Another Father’s Day has come and gone with the usual amount of tepid, lackluster attempts to convince America’s dads that we matter at least half as much as mothers are reminded on their annual day of celebration.

Now don’t get me wrong. I’m not sulking. I’m not angry. As the young folks say, “it’s all good.”

Truth be told, my children and my two grandsons let me know in all kinds of ways how much they love and appreciate “the old man.”

No, my two college-educated, gainfully-employed children did not hop a plane and come visit me.

No, my phone did not ring off the hook with joyful messages from those whose noses I once wiped and who still hit me up for a few dollars when they’re in a bind.

And no, nothing arrived Special Delivery to put a big smile on my face.

But that’s not what’s bothering me. Not in the least.

So, you wanna know what shot my blood pressure upwards toward dangerous heights and caused a glob of putrid bile to form and settle in the back of my throat?

You wanna know what almost led me to stick my head out of my bedroom and scream in typical Howard Beale style, “I’m mad as hell and I’m not going to take this anymore?”

Well, I’ll tell you, soldier.

My anger and disgruntlement were fueled by a cover story shared for my “reading pleasure” by my alternative “Bible” with which I always cuddle up on the couch every Sunday morning: The New York Times.

You may find this hard to believe but years ago when I was in between jobs and lived with my older sister, she eventually had two copies of the Sunday Times delivered to her door. It served as the only sensible solution to squashing the arguments that always ensued between her husband and me over who would get the newspaper first . . . and how long we’d keep it from the other.

Like always, I methodically devoured every section until I reached the special prize inside – the New York Times Magazine. The anticipation was tantamount to a little child tearing open a box of Cracker Jacks and emptying out the contents so they could find the secret prize hidden inside.

But on this Father’s Day, I was nonplussed by the “gift” that awaited me.

The lead story, “Finding My Father,” with a theme that only a moron would have trouble figuring out, began with these words, prominently displayed on the front of the magazine:

“My dad was a mystery to me, even more so after he vanished when I was 7 years old. For a long time, who he was – and by extension who I was – seemed to be a puzzle I would never solve.”

I must say that it was a beautifully written story. And there were some surprising nuances to the young’s man tale of discovery: his mother was white, they had lived in several exotic places throughout his formative years, he was a gifted child and because of his father’s ethnic roots, he developed a passion for all things Black and Hispanic.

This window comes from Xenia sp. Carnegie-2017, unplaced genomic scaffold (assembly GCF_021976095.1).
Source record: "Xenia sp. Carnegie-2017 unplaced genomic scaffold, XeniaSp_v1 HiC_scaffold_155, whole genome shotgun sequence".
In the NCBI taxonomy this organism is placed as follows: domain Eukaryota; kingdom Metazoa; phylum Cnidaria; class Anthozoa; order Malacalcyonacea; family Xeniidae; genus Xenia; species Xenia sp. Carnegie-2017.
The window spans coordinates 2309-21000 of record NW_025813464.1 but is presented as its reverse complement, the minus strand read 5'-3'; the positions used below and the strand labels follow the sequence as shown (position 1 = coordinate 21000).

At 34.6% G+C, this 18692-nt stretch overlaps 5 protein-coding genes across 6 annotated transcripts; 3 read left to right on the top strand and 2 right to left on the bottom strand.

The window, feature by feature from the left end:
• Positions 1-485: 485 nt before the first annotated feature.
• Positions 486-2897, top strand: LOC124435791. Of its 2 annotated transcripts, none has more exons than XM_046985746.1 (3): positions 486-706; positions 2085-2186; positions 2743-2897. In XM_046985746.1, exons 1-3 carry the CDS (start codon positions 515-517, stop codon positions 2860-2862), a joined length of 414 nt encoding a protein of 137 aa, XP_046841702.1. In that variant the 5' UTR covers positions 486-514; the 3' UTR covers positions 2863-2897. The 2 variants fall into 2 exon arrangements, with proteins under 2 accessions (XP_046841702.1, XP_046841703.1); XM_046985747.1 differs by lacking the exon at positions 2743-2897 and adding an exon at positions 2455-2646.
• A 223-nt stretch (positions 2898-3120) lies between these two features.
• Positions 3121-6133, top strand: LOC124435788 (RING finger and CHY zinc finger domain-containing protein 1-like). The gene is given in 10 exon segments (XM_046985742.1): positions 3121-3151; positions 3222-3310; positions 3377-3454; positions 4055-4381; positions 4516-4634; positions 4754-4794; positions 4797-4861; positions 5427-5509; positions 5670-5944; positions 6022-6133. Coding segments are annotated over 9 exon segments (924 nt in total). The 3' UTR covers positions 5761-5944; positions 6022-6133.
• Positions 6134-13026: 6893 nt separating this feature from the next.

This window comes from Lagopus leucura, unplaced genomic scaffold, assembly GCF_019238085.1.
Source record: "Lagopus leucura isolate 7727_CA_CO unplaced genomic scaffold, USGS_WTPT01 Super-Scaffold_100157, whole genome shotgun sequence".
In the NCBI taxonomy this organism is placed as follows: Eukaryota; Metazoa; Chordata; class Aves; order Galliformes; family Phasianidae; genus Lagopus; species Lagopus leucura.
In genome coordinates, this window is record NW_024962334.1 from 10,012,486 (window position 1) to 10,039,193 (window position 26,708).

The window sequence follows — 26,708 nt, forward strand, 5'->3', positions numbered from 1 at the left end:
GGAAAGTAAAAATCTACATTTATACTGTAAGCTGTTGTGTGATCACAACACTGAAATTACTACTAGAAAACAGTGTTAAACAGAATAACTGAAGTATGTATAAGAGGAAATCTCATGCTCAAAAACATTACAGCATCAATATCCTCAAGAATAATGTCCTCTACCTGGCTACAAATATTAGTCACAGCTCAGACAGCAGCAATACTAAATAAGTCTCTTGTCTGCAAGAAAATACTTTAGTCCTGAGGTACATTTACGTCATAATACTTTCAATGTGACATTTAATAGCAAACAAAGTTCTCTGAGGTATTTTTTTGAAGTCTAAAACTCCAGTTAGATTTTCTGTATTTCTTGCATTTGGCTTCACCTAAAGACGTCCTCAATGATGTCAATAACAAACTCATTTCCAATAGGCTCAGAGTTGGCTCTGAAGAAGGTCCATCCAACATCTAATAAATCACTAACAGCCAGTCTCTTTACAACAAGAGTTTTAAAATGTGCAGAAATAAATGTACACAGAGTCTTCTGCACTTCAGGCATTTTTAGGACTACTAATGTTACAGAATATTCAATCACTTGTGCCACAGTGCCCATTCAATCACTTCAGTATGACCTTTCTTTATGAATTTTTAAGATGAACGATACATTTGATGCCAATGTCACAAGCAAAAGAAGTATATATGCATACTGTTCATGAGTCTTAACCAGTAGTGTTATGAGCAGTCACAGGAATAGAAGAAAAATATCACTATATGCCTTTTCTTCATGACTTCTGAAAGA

But because of the degree of melanin he’d inherited, when society looked at him he was nothing more than another Black male. And he longed to understand that side of his heritage. He needed to know his father.

For those who like happy endings, the story concluded with the Black child – now a man – finding his father and forming a bond – a connection, albeit fragile. And while some readers may have needed to wipe a few tears from their eyes as they reached the story’s penultimate measure, I didn’t feel like celebrating.

Perhaps the editors chose this story because they figured it would garner more readers. After all, it did have a pretty good hook – father abandons mother and child, child wanders through life aimlessly, like a ship without a sail, child goes in search of and finds father. Father and son make amends.

But what I wanted to know, and what I’d like to ask The New York Times’ powers that be, is why can’t we have one – just one – Father’s Day story that features Black dads who are on their job.

Both my father, who died shortly after I graduated from college, and my other dad, my stepfather, were the kinds of men that made me both proud and grateful to be their son.

And they weren’t exceptions to the rule.

I’m just tired of reading about Black fathers who are dysfunctional, disinterested deadbeats.

Maybe I need to write a story about my two dads and send it to The New York Times for their consideration next year.

D. Kevin McNeir – Senior Editor

Dominic Kevin McNeir is an award-winning journalist with more than 25 years of service for the Black Press (NNPA). Prior to moving East to assist his aging parents in their struggles with Alzheimer’s,...

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